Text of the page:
(CNN) -- White House hopeful Mitt Romney will tell Americans Thursday morning as he seeks to become the nation's first Mormon president that he shares the same "moral convictions" as other people of faith.
GOP White House hopeful Mitt Romney says his address won't be a "JFK speech."
The former Massachusetts governor is delivering the speech to address religion's role in government but also to address concerns voters might have about the Mormon religion.
In excerpts released Thursday morning, Romney talks about the shared convictions of all faiths. But he resists those who would have him explain his own faith.
"There are some who would have a presidential candidate describe and explain his church's distinctive doctrines. To do so would enable the very religious test the founders prohibited in the Constitution," according to the excerpt.
"No candidate should become the spokesman for his faith. For if he becomes president, he will need the prayers of the people of all faiths."
The GOP contender has brushed off comparisons between his speech and John F. Kennedy's famous address about his religious beliefs, insisting it won't be a flashback to 1960.
"I'm not going to be giving a JFK speech," Romney said. "He gave the definitive speech on discrimination relating to a political campaign, and what he said makes sense to me. I'm going to be talking about the role of religion and faith in America, in a free society."
However, he added, "I certainly will answer some questions related to how my own faith will inform my presidency." Watch why Romney's faith could trouble some voters »
The GOP candidate's campaign announced on Sunday his plans for the speech on "Faith in America." Romney will give the address at 10:30 a.m. ET at former President George H. W. Bush's presidential library in College Station, Texas. About 300 people -- a combination of friends, family and religious and conservative leaders -- will be in the audience, according to a campaign spokesperson. Watch what's behind Romney's decision to talk about faith »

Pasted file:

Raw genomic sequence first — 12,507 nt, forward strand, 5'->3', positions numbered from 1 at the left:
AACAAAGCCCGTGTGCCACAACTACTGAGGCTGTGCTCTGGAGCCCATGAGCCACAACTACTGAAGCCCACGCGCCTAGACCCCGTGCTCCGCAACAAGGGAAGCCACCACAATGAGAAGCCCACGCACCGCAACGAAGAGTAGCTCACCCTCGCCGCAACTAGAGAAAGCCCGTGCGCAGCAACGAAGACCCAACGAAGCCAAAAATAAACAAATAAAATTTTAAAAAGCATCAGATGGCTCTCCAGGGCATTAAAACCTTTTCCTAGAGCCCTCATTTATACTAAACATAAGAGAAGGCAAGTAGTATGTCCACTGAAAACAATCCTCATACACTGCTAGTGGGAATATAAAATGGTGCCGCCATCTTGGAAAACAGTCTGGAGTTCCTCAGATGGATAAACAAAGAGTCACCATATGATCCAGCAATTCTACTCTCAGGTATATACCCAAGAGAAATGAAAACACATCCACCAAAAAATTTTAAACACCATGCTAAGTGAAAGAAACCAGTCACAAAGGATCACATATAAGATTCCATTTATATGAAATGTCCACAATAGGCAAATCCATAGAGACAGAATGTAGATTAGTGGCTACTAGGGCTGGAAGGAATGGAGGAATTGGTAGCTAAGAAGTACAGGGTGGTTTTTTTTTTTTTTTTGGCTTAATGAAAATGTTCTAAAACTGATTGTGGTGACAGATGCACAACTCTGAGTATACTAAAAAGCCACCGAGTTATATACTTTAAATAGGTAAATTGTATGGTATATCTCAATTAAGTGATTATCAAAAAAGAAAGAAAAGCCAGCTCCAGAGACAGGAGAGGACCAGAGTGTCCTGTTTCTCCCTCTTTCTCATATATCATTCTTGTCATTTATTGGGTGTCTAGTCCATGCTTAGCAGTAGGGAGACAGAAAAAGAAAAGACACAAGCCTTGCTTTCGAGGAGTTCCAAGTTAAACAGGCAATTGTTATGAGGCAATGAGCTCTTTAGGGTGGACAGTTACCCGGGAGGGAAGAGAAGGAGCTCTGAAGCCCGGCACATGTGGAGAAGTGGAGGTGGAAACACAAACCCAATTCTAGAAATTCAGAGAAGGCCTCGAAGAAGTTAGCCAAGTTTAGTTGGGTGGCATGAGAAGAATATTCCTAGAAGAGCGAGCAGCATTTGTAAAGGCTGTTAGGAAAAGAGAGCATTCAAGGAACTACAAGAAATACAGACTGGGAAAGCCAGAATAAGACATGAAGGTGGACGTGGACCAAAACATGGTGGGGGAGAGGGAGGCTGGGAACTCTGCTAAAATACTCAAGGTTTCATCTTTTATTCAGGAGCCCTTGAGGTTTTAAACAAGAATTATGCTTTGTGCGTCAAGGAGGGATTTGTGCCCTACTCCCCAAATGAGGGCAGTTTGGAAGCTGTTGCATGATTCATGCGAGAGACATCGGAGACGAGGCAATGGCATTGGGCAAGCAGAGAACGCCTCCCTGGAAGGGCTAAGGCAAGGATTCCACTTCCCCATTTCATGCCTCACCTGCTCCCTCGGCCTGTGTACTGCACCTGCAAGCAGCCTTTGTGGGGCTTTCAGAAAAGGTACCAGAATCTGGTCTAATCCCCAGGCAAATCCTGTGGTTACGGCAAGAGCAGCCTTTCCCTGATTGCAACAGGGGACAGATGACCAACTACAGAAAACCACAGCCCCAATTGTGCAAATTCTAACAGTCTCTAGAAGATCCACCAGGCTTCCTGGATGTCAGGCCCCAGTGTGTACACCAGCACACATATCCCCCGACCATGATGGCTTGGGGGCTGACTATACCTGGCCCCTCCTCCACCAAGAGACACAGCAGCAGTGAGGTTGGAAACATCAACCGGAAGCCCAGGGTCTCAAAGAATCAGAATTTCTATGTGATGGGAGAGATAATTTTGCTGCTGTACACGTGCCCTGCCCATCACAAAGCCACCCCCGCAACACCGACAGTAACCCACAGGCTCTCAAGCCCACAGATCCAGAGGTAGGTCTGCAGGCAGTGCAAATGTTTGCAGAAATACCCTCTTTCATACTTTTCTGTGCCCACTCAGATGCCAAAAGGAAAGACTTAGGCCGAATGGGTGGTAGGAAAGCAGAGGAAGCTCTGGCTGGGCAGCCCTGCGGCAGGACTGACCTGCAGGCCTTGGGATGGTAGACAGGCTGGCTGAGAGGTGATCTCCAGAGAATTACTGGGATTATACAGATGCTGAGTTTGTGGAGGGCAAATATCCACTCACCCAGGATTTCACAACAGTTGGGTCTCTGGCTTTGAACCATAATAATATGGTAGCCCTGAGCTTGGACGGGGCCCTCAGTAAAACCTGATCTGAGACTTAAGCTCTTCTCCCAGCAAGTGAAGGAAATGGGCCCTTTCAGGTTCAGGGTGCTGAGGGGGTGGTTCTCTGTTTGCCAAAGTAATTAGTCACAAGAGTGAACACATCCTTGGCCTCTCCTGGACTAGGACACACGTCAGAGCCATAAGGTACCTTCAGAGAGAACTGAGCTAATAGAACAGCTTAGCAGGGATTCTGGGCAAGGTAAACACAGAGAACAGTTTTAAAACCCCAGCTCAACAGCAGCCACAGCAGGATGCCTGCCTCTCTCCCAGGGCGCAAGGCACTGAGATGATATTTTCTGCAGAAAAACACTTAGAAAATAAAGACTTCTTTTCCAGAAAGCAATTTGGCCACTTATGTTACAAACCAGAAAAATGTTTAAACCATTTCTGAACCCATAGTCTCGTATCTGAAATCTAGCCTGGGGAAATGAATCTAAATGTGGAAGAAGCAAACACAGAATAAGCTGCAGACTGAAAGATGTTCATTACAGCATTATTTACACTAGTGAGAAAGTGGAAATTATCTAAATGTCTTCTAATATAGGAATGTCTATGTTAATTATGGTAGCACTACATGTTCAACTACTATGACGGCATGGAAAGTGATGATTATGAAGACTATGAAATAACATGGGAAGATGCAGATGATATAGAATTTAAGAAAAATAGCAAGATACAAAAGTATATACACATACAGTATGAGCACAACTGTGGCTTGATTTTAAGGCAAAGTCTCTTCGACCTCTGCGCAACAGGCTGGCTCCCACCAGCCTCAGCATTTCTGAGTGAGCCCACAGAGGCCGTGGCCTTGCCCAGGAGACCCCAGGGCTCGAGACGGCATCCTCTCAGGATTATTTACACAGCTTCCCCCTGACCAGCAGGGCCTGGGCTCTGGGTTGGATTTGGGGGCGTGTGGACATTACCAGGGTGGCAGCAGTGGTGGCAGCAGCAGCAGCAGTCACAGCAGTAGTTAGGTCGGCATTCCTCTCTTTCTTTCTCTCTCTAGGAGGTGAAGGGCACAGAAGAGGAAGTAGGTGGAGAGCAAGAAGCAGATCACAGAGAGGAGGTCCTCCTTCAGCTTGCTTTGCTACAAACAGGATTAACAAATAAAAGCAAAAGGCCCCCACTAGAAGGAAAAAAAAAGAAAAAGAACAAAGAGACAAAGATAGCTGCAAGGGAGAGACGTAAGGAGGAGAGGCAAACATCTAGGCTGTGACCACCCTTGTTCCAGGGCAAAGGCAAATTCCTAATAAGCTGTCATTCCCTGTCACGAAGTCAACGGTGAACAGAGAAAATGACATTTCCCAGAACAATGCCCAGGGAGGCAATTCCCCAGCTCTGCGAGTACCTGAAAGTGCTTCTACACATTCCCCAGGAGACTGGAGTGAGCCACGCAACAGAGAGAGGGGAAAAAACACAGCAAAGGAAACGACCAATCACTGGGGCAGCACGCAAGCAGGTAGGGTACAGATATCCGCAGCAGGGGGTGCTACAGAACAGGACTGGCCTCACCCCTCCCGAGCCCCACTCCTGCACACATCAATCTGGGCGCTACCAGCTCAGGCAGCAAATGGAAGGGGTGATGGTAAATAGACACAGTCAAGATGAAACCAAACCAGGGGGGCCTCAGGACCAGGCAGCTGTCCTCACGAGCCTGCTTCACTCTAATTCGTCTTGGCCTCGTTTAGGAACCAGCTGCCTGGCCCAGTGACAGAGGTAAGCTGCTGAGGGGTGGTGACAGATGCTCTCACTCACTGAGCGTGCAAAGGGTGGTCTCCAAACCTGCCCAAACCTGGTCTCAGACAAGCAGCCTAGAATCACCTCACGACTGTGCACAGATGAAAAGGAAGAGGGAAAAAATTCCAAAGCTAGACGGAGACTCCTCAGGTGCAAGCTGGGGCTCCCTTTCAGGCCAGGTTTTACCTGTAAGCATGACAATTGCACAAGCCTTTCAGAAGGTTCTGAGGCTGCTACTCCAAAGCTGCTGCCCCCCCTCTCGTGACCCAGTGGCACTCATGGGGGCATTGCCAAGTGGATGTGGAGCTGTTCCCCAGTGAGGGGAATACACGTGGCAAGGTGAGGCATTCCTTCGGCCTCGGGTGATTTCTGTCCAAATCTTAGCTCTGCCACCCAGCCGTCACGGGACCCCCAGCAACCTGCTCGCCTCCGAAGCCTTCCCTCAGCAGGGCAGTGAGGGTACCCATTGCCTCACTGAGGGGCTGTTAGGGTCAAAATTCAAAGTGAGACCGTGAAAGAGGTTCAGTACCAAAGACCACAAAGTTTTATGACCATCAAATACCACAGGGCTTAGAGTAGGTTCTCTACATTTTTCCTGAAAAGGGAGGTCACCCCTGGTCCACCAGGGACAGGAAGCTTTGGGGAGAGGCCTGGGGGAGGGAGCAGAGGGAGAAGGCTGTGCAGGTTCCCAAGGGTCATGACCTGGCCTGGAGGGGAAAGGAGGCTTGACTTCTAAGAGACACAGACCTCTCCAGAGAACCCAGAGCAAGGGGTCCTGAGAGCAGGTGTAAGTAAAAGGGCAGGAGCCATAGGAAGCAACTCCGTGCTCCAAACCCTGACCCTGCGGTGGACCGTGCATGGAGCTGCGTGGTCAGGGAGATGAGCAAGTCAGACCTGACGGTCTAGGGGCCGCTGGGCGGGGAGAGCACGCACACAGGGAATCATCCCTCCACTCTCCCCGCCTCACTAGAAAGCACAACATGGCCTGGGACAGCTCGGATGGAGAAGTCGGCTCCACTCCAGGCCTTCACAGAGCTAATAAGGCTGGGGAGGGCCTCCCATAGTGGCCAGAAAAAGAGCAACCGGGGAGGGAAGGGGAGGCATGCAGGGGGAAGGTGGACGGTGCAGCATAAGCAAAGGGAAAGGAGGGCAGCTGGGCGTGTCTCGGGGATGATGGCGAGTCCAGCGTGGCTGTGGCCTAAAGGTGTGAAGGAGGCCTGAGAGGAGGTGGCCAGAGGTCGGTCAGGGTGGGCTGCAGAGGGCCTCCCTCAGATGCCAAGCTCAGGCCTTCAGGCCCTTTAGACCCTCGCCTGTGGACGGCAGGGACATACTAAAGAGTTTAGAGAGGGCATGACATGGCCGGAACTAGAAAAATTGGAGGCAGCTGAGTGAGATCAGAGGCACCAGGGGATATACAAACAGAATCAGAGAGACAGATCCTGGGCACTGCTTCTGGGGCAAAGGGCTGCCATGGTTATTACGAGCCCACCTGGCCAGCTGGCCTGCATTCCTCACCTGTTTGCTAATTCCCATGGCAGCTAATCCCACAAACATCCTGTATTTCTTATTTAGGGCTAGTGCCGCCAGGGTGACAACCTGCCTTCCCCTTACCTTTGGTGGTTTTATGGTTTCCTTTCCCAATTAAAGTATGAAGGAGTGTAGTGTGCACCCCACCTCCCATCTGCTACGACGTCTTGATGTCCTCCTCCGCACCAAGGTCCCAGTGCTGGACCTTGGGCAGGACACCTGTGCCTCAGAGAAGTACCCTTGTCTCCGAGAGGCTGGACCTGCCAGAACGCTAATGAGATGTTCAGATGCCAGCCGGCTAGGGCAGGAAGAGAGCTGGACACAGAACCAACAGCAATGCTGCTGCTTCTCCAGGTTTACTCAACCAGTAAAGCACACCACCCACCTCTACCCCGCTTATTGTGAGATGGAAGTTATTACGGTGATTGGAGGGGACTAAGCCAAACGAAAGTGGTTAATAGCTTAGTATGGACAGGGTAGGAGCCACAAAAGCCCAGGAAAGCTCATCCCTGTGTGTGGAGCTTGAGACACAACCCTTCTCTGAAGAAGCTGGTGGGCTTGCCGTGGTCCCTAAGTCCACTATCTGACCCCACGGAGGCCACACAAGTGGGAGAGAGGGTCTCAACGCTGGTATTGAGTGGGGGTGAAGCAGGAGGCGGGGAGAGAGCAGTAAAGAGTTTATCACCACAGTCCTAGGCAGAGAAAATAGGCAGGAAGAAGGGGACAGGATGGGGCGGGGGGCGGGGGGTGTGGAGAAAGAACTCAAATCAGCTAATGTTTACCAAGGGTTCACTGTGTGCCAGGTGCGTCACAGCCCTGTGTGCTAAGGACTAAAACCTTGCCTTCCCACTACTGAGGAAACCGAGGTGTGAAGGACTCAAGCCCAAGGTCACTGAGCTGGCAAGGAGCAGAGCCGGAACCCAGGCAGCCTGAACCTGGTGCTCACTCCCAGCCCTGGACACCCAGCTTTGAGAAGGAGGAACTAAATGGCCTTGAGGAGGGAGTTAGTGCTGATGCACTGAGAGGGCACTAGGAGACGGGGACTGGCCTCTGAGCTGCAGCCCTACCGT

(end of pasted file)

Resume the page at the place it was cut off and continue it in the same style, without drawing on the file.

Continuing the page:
Nearly a half century earlier, Kennedy took the stage in Houston, Texas, and addressed concerns that the Vatican would influence his policies.
"But because I am a Catholic, and no Catholic has ever been elected president, the real issues in this campaign have been obscured -- perhaps deliberately, in some quarters less responsible than this," Kennedy said before Southern Baptist leaders on September 12, 1960. Watch Kennedy describe the 'real issues' of his time »
"It is apparently necessary for me to state once again -- not what kind of church I believe in, for that should be important only to me -- but what kind of America I believe in," he said, adding "I believe in an America where the separation of church and state is absolute."
Kennedy's move was daring. He had come under attack for his Catholic upbringing, and he was tackling the issue before an audience of Southern Baptists.
"Given the closeness of the vote, you could easily make the argument that JFK won because of that speech," said CNN Senior Political Analyst Bill Schneider.